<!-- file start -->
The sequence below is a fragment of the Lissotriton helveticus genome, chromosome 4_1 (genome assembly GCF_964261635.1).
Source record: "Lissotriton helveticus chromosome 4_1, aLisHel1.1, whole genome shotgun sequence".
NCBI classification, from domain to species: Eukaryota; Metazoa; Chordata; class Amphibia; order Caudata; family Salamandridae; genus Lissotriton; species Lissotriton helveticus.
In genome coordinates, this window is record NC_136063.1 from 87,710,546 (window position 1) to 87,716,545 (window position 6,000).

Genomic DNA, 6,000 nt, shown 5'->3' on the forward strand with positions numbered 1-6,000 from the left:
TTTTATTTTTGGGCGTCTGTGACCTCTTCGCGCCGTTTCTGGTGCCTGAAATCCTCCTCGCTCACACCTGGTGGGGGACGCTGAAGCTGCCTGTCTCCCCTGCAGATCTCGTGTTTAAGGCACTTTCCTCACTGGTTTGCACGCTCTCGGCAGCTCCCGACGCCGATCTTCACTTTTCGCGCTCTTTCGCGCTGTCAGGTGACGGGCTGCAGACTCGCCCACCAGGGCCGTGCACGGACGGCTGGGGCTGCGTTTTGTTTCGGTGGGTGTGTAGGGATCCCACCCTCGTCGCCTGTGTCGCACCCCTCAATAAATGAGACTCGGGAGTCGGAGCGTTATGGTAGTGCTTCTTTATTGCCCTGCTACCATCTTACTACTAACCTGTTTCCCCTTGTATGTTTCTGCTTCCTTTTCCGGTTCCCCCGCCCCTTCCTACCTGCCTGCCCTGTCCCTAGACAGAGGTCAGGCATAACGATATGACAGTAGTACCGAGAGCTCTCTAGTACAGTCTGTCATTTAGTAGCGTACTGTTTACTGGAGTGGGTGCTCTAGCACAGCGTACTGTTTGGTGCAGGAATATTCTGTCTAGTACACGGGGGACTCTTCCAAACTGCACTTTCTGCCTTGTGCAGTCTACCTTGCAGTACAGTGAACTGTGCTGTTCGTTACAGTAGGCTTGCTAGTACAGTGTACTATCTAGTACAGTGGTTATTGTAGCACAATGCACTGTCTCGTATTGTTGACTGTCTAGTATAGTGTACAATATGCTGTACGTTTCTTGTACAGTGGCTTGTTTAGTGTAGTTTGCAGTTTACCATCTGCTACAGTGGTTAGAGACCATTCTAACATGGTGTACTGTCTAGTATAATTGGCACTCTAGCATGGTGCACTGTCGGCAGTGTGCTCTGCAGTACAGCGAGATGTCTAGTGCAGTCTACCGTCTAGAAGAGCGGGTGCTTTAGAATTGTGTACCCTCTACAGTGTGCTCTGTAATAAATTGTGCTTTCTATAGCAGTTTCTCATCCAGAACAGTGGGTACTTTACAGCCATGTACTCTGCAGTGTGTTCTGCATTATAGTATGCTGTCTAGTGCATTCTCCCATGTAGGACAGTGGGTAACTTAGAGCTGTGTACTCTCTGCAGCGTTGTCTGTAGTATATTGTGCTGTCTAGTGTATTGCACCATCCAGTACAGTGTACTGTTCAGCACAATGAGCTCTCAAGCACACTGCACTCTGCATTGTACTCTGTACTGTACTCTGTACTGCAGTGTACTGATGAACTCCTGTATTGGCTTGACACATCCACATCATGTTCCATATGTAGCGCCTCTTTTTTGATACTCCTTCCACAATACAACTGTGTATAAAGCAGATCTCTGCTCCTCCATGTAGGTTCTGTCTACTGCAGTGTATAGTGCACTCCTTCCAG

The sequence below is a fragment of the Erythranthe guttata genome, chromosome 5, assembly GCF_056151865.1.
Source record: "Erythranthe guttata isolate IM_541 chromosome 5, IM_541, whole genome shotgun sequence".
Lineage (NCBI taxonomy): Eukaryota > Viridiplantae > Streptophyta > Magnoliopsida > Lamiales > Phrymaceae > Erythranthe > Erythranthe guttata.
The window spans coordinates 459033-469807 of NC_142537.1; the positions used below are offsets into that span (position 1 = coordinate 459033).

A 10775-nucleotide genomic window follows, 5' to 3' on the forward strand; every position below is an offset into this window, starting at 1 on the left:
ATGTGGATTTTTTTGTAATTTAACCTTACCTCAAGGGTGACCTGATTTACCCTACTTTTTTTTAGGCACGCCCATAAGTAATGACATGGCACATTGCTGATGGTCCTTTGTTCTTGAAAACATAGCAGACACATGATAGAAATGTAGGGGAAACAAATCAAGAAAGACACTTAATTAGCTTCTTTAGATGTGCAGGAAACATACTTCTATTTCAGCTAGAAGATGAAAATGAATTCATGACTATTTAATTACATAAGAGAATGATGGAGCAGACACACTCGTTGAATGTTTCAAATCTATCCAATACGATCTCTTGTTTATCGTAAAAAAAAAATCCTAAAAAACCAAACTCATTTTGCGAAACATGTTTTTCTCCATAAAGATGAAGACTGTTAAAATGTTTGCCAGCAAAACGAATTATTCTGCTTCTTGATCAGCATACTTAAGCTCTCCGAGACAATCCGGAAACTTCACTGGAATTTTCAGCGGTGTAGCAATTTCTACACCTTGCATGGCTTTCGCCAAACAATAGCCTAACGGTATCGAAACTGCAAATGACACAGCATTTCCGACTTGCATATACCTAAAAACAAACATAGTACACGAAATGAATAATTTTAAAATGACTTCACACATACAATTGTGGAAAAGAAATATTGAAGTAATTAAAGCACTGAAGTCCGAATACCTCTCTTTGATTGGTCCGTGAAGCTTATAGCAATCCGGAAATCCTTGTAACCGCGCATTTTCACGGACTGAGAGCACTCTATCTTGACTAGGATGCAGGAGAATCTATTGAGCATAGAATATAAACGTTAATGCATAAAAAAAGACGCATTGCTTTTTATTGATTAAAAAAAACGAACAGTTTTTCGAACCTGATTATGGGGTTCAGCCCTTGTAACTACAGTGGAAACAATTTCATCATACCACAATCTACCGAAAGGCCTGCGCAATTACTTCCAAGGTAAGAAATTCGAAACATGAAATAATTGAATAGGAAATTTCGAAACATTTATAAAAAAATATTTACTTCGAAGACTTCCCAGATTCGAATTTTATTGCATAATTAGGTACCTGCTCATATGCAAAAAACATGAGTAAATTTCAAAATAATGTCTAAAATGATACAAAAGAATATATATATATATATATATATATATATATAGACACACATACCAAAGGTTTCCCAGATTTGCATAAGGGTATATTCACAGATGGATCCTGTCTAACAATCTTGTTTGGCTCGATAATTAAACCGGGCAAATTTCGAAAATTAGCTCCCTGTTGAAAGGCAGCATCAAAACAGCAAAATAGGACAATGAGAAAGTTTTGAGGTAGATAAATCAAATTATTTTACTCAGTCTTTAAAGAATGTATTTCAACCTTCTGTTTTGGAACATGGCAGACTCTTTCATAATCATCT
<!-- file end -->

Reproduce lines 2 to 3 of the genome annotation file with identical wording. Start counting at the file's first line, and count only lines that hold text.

Source record: "Lissotriton helveticus chromosome 4_1, aLisHel1.1, whole genome shotgun sequence".
NCBI classification, from domain to species: Eukaryota; Metazoa; Chordata; class Amphibia; order Caudata; family Salamandridae; genus Lissotriton; species Lissotriton helveticus.